New evidence of complex organic molecules has been spotted in the surface of Pluto by the Hubble Space Telescope, a study has found.
Scientists at the Southwest Research Institute in Colorado, found that substances on the dwarf planet's surface are absorbing more ultraviolet light than expected.
These substances could be organic and made up of complex hydrocarbons or nitrogen-containing molecules.
Study leader Alan Stern believes the research could explain Pluto's colour. It is thought that the chemical species could be produced by the interaction of cosmic rays with surface ice.
"This is an exciting finding because complex Plutonian hydrocarbons and other molecules that could be responsible for the ultraviolet spectral features we found with Hubble may, among other things, be responsible for giving Pluto its ruddy colour," he said.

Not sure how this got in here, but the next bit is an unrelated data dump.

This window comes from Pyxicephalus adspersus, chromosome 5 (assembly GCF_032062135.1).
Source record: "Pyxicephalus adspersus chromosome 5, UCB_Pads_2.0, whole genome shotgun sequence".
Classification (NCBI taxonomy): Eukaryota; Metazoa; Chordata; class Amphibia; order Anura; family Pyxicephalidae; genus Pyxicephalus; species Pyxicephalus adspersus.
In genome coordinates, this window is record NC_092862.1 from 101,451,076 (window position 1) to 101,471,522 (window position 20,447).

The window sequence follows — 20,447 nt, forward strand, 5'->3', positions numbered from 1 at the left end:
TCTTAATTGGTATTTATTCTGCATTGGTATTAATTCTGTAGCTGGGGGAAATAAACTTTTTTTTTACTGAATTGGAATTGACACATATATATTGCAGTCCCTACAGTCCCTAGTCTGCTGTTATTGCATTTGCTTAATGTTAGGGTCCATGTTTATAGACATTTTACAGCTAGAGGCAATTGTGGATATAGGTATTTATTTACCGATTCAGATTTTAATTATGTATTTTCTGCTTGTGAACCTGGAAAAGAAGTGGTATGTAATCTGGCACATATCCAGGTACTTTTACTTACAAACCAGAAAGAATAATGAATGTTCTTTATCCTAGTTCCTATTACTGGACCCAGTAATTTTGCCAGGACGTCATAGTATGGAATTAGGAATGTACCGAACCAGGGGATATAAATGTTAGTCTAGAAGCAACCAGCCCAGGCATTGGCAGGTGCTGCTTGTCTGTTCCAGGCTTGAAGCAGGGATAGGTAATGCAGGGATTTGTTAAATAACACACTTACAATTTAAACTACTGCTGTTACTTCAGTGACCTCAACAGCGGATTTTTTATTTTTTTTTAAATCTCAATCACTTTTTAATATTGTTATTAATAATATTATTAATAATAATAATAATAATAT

Probe New Horizons was launched in 2006 to make the first ever visit by space craft to the planet, which is one third of the size of Earth's moon. The probe will pass within 8,000 miles of the dwarf planet in July 2015.
Pluto was re-defined as a dwarf planet inl 2006, when the International Astronomical Union found that it failed to meet the third criteria to be classed as a planet - to have become gravitationally dominant within its orbit.